1Universidad Católica Del Maule, Curico, Chile, 2Universidade Federal de Pelotas, Pelotas, Brasil, 3Universidad de Cuenca, Cuenca, Ecuador, 4Universidad Católica del Uruguay, Montevideo, Uruguay, 5Pontificia Universidad Católica, Santiago, Chile.
Introduction: There is growing consensus globally that the consumption of ultra-processed food (UPF) can negatively affect the nutritional status of children, with far-reaching consequences into adulthood. Objective: The present study aims to evaluate potential associations between the consumption of UPF and the nutritional status in a sample of Uruguayan and Brazilian preschoolers belonging to two studies: the ENDIS Study and the 2015 Pelotas Birth Cohort. Methods: We conducted a cross-sectional analysis. The main outcome was obesity and was defined according to the WHO standards as BMI for age and sex ≥ +3 z-scores. The score of UPF consumption was the main exposure. Each positive answer of habitual intake was added up to create a UPF score ranging from zero to six or more UPF (0; 1; 2; 3; 4; 5; 6 or more). Crude and adjusted logistic regressions were performed to estimate odds ratios (OR), and respective 95% confidence intervals (95%CI), for the associations between UPF consumption and nutritional status in preschoolers. Results: The final sample consisted of 8,687 preschool children, 50.8% belonging to the Uruguayan study. Nearly 5% of the sample of young children were obese. We found no relationship between the number of UPFs eaten by children with obesity, however, children without obesity consume less UPF than children with obesity (3.4 and 3.9 respectively). We didn’t observe a relationship between the score of UPF consumption and obesity in the whole population, the OR was 1.04 (95%CI, 1.00–1.09). Adjustments resulted in modest attenuation of the relationship and a lack of statistical significance. Meanwhile, when we analyzed the score of UPF consumption, obesity and age, we found that the score of UPF was directly associated with childhood obesity in children under 48 months. Conclusion: Results suggest that higher consumption of UPFs is associated with obesity in Uruguayan and Brazilian children younger than 4 years.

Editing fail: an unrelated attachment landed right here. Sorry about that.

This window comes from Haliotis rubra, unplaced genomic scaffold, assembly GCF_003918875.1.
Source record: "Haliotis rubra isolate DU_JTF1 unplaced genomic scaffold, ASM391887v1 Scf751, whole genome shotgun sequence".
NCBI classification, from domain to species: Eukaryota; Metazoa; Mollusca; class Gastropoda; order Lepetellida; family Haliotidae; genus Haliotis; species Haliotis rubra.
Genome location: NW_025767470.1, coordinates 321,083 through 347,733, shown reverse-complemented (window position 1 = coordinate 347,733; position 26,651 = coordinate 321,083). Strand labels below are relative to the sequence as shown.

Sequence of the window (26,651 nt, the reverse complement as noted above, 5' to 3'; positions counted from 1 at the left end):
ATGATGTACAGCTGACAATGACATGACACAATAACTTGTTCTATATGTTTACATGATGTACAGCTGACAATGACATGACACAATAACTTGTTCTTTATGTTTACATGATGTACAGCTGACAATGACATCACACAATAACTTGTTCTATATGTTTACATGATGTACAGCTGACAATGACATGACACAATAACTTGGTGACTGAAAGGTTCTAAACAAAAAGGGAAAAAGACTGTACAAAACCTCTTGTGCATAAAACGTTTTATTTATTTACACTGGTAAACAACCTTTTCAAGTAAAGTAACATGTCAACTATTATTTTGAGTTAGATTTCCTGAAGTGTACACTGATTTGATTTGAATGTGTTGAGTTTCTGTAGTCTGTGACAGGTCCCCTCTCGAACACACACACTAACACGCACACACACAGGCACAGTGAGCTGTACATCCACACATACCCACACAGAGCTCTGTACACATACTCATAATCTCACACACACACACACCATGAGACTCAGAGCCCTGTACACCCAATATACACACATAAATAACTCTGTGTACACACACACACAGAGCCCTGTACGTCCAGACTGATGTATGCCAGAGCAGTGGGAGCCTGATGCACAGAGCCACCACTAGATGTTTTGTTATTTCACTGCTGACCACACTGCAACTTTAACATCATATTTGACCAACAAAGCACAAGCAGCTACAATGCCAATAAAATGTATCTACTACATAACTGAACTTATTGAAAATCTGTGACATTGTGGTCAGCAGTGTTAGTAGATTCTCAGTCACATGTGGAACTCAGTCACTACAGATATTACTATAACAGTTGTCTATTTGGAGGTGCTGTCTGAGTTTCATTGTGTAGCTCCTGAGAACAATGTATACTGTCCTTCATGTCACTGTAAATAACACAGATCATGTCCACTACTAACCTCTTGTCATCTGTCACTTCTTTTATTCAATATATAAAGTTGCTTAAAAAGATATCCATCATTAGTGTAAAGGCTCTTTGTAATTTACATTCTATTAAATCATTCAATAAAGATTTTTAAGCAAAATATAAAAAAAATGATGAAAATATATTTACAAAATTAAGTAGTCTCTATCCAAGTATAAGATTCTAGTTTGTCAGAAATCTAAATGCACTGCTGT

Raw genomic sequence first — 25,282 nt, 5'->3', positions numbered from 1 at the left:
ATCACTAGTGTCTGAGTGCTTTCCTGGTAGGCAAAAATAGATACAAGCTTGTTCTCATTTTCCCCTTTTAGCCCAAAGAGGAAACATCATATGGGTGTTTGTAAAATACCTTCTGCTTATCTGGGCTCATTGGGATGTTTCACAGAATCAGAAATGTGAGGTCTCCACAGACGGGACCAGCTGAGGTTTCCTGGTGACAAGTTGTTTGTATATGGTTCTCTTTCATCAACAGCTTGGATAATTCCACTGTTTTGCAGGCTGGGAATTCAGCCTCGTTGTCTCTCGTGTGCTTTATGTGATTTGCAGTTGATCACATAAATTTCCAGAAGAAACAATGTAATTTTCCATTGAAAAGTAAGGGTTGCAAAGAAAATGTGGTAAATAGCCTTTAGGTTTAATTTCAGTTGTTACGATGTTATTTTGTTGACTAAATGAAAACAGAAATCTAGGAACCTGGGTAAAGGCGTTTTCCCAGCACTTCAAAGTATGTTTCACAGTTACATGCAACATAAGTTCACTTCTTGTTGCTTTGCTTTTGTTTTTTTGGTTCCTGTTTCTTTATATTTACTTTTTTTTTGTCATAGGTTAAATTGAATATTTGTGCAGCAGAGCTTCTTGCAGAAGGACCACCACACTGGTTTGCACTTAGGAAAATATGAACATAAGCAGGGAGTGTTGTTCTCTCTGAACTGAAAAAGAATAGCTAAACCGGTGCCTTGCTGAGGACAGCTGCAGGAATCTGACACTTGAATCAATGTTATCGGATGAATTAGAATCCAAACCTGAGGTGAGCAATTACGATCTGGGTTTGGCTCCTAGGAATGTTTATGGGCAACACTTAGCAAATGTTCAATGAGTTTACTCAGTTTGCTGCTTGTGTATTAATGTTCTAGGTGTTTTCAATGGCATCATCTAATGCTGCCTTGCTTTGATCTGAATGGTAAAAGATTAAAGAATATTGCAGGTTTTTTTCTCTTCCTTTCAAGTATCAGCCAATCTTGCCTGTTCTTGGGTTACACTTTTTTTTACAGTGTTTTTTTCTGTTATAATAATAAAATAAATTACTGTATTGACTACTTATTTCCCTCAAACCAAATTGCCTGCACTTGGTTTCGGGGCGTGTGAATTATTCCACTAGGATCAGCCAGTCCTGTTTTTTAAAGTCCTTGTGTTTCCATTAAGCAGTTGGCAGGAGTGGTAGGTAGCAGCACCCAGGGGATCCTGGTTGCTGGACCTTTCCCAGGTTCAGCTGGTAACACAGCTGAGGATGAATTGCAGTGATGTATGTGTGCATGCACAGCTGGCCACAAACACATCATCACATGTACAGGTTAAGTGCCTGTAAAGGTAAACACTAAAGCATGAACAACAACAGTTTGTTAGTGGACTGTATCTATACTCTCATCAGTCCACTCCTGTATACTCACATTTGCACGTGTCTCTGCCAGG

Keywords: childhood obesity; eating behavior; ultra-processed foods, body mass index.